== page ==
Bible Story: Four Men on a Roof
Based on Matthew 9:1–8
Retold by Paul Katula


Jesus was teaching inside a friend's house, and a lot of people came to hear him speak. If he were a movie, he would be a real blockbuster.

But a very sick man, who couldn't walk, desperately wanted to hear Jesus. Four of his friends also knew Jesus would be able to cure the man.

When the five of them got to the house where Jesus was teaching, however, the crowds were thick, and they couldn't penetrate. Still, they knew they had to get their sick friend in to see the Lord.

Up On the Housetop
Desperate as they were to get their friend in, they tried in vain to muscle their way through the crowd. Then, two of them came up with what we call "Plan B." They climbed up onto the roof of the house and started removing shingles, in order to make a large hole.

Their two friends who remained on the ground threw ropes up to them and attached the other ends of the ropes to the stretcher that was carrying their sick friend.

After their sick friend was hoisted up to the rooftop, the two men who were already up there lowered him down to Jesus' side through the hole that they had made in the roof.

Jesus knew how hard the sick man's four friends had worked just to get their friend into the house. Jesus was very impressed, and because they had shown their faith in his ability to heal their friend, Jesus said to the sick man, "Get up and walk home; all your sins of the past are forgiven."

As the five men walked home happily, they sang praises to God, saying, "Glory to God in the highest! Surely, this is God's Son who has come among us."

The MORAL of the STORY

(See also Luke 5:18–26 and Mark 2:1–12.)

Here, Jesus tells the paralyzed man to walk home so that all the so-called "religious" teachers of the time will believe that the Son of Man has the authority to forgive sins, which is not something the priests were teaching when Jesus was alive. The forgiveness of sin is the major theme of Matthew's entire gospel, and here it is told in a few lines.

We know from the annunciation (Matthew 1:21) to Peter's assurance at Pentecost (Acts 2:38) that forgiveness can only come from God. Therefore, if Jesus can forgive sins (and it certainly worked in this case), he must come from God as well. In other words, he is God incarnate. Not only is he a prophet who speaks for God, but he actually must be God, if he can forgive sins.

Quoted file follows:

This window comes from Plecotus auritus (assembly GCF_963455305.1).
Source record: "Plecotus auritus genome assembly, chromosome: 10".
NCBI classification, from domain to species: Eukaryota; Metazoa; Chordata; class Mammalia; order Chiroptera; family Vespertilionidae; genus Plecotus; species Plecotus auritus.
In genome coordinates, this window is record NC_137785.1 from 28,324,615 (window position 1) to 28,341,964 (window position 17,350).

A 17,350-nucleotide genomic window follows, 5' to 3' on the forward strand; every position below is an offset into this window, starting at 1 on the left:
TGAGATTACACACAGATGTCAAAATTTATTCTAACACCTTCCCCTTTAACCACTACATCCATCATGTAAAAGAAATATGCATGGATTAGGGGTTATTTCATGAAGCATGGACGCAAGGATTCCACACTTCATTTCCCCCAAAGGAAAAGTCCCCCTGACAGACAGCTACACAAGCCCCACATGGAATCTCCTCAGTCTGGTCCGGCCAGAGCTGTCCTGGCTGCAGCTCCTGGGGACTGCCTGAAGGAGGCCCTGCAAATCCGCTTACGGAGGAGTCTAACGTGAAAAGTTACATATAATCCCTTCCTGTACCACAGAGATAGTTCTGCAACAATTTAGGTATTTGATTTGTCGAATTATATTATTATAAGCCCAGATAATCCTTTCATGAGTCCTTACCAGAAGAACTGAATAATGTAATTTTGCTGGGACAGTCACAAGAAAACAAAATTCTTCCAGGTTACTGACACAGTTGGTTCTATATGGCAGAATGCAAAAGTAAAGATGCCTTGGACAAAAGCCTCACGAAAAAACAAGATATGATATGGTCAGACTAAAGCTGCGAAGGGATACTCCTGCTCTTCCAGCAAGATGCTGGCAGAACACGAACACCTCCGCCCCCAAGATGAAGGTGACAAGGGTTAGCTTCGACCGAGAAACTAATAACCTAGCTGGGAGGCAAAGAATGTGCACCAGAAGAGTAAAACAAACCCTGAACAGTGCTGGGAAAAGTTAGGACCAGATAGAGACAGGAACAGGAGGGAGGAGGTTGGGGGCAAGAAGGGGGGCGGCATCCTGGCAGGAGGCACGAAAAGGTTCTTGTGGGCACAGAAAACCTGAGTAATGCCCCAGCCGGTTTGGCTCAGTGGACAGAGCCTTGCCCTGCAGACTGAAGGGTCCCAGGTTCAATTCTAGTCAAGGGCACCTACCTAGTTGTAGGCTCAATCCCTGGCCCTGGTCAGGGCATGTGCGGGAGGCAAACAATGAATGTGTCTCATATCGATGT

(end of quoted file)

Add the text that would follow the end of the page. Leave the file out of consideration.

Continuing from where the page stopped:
Matthew also observes Jesus' hostile attitude toward those who claim to teach religion, such as the scribes. These people were supposed to be the keepers of the moral code: they told people what was lawful behavior and what types of behavior meant you were breaking your promise to God. They taught that only the Messiah could forgive sins, and Jesus' claim here to that role will be the accusation that leads to his showdown in front of Pontius Pilate.

Even with the message above, the miracle happened long ago. The question is, What relevance does it have in our lives today? Clearly, there is an example of teamwork here: of finding a way and giving your talents and creativity to help your friends. What other wonderful thing has the Lord done for you lately? Consider this: There are more forms of paralysis than just not being able to walk. Sometimes, we are "paralyzed" in our ability to think. Sometimes in our will or desire to take certain actions.

Sometimes we don't look for alternative solutions to our problems. And the Bible teaches us (see Job, e.g.) that the problems that make us unhealthy in many different ways may come to us because we have some unforgiven sin hanging around on our consciences.

For example, have you ever not known how to complete an assignment? Have you ever suffered from "writer's block" or some similar "affliction?" Maybe unforgiven sin on your conscience is the cause of your suffering, and turning to Christ can help. But the doorway to Christ might be "blocked" with a thick crowd. You may have to find a Plan B.

So, did you go to the Internet for help? Someone else may have responded to God's call to share their creativity with you there, and that could get you over a hurdle and move you closer to completing an assignment. Or, did you ask a friend or relative for help with the assignment? Maybe they have insights that could end your paralysis. How about asking God? Praying for help with your assignment? You have lots of friends who care about you and helping you accomplish whatever God has asked you to do. Don't be paralyzed. Make use of those gifts from God with confidence... the confidence that God also loves you, and he will provide good solutions for the people who have chosen to serve him.